Retail fuel prices across the world are mainly affected by prices in crude oil in the long-run. In the short-run, exchange rates, tax policy, regulations, supply disruptions, and seasonal factors also play a role but these influences are minor compared to crude oil.
Every 10 percent change in oil prices leads to about 3 percent change in fuel prices in Europe, and about 7 percent change in the U.S. In principle, the higher the fuel taxes, the smaller the change in fuel prices for a given change in oil prices. These numbers are the same for gasoline and diesel.
In a country with high fuel prices, an increase or decrease in oil prices from, say, 60 to 70 USD per barrel would lead to about a five percent increase or decrease in fuel prices.
For example, in Zimbabwe, which currently has the highest prices of petrol in the world, with prices averaging at 3.31 USD (approximately 336 shillings) means that an increase in global oil prices would lead to an increase of prices of petrol to about 3.48 USD (approximately 353 shillings).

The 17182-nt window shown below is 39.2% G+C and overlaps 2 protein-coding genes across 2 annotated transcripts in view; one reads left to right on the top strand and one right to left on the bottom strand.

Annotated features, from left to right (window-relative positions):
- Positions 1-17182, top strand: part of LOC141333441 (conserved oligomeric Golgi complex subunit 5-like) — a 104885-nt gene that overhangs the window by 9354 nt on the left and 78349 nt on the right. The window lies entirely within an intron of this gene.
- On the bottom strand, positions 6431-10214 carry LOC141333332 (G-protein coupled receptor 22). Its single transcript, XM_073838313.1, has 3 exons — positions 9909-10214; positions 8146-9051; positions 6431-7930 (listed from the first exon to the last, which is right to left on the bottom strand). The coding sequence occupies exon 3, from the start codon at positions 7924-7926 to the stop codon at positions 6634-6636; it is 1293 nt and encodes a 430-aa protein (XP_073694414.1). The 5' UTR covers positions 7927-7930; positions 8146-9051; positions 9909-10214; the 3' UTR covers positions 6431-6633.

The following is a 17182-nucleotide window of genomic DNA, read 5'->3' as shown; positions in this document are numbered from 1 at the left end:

If you are in a country with about average fuel prices, the change would be double – about 10 percent. Ivory Coast and Guinea are perfect examples of countries with average fuel prices of about 1.04 USD (approximately 105 shillings). If there was an increase in global oil prices, say, from 60 to 70 USD per barrel, the price of petrol in these countries would come to 2.08 USD (approximately 211 shillings)
If you are in a country with low fuel prices, that usually means that the government regulates or subsidizes prices. Then, oil prices have a less direct impact but eventually, policies adjust and fuel prices come in line with the crude oil prices.
Based on these observations and the latest oil price outlook, the chart below shows that the world average gasoline price is expected to increase slightly reaching 1.05 USD per liter in January 2020 from an average of 1.04 USD in 2019. This is a weighted average of the retail gasoline prices in 100 countries that represent over 90 percent of the world petroleum consumption.